During this pandemic, the risks vs. benefits analysis, of continuing with the elective cancer surgeries, should be carried out from both the patients' and health care workers' safety perspectives. As COVID-19 has behaved differently in different regions of the world, it is difficult to decide about the right approach in the absence of well-defined scientific guidelines. In a retrospective study from Wuhan, China, 34 patients were operated during the incubation period and all developed COVID-19 after surgery, and 7 (20.5%) out of these 34 patients died. A total of 4 patients (57.1%) out of the 7 deceased patients had cancer and were operated for pancreaticoduodenectomy, total oesophagectomy, thoracoscopic lobectomy, and radical resection of rectal cancer.[7] This suggests that asymptomatic carriers and preclinical COVID-19 onco-surgical patients have higher mortality with a risk of infection to health care workers.

Cancer and COVID-19

Millions of the people have contracted the virus worldwide and unfortunately, many people have succumbed to it, and numbers are rising with every passing hour.[8] In a nationwide analysis in China of 1590 COVID-19 patients, 18 cases had a history of cancer. In comparison to patients without cancers, these 18 patients had more severe events requiring critical care, invasive ventilation, and death (39% in cancer patients vs. 8% in other patients) and they proposed that adjuvant chemotherapy and surgery should be postponed in an endemic area.[9] This study had a very small sample size and furthermore, only four patients had undergone surgery or chemotherapy in the recent past and 12 patients had no obvious immunosuppression after recovering completely from cancer treatment (surgery and/or chemotherapy). Therefore, outcomes in 12 patients who had COVID-19 infections, may be unrelated to cancer or cancer treatment and can possibly be attributable to other comorbidities or age-related factors. Postponement or delaying of cancer treatment should be individualised according to the risk profile of the patient, associated co-morbidities, and understanding the biology of individual cancer in the prevailing situation because general delays/postponement can possibly lead to tumour progression and ultimately poorer outcomes.[10] A pooled meta-analysis of 11 studies published till March 14th, 2020; showed an overall pooled prevalence of cancer with COVID-19 at 2%.[11]

Early estimates from China suggest an overall case fatality rate of 2%, increasing to 6% for cancer patients. This is comparable to a mortality of 7% for diabetes and 6% for chronic respiratory disease. Mortality is higher (8%) in patients of 70–79 years of age group, and 11% in patients with pre-existing cardiovascular disease.[12]

Status report across the world for cancer management during COVID-19 pandemic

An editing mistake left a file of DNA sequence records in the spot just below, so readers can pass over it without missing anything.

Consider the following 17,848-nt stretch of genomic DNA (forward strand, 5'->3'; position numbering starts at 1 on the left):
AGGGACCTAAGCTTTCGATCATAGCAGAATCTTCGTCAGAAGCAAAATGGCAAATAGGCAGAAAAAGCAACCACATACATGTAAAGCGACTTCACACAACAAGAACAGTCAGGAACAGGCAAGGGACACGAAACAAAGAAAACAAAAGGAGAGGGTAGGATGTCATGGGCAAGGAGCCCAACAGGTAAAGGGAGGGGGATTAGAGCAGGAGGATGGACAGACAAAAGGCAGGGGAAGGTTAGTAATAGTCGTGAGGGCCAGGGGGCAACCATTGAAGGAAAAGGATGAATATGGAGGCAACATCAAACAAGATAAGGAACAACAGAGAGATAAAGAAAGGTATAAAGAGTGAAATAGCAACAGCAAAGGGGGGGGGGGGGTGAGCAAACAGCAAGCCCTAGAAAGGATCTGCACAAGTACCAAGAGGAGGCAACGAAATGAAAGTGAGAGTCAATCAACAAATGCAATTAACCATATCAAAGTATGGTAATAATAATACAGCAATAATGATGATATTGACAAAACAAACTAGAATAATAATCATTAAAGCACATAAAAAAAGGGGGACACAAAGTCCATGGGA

Many countries have suspended elective surgeries (including onco-surgeries). In the United Kingdom, the situation of few institutions was worse, and operating theatres in those institutions were turned into critical care units to accommodate the influx and extra load of COVID-19 patients.[7] Various medical and surgical oncology societies in the world are coming up with their guidelines or advisories to fight with an increasing burden of disease as well as with the challenging situation in this pandemic. One study showed that about 20%patients who died because of COVID-19 in Italy had an active cancer.[13]

NHS England warned that certain groups like patients receiving active chemotherapy or radical radiotherapy for lung cancers and also patients with bone marrow and blood cancers are particularly vulnerable to serious illness and worse outcomes if they contracted COVID-19. ESSO advised that cancer patients above the age of 70 years should not be called for routine consultation in out-patient departments.[6]

Indian Association of Surgical Oncology (IASO) published updated IASO COVID-19/Curfew Guidelines on 25th March 2020 for lockdown period which was announced for 3 weeks initially and later on extended for approximately another 3 weeks in India. In their guideline they suggested that all emergencies should be attended as usual but for elective surgeries they advised management on a case-to-case basis, depending upon urgency, tumour staging, and response to previous chemotherapy or radiotherapy or alternate treatment prior to surgery, to buy time for definitive surgery, when things will be under better control. They also advised to limit to low-risk surgery and avoid lengthy and complicated surgeries requiring postoperative mechanical ventilation and suggested that if there is a need for ventilators for COVID-19 patients, the ventilators should not be blocked by Surgical Oncology patients.[14]

Indian Society of Anesthesiologist's (ISA) position statement on COVID-19 says that all elective and semi-urgent surgeries should be postponed. Urgent and time-sensitive surgeries like cancer should be discussed amongst a multi-disciplinary team and a team decision should be taken based on the available resources and patient's clinical condition. This will conserve the workforce, personal protective equipment (PPE), and critical care beds.[15]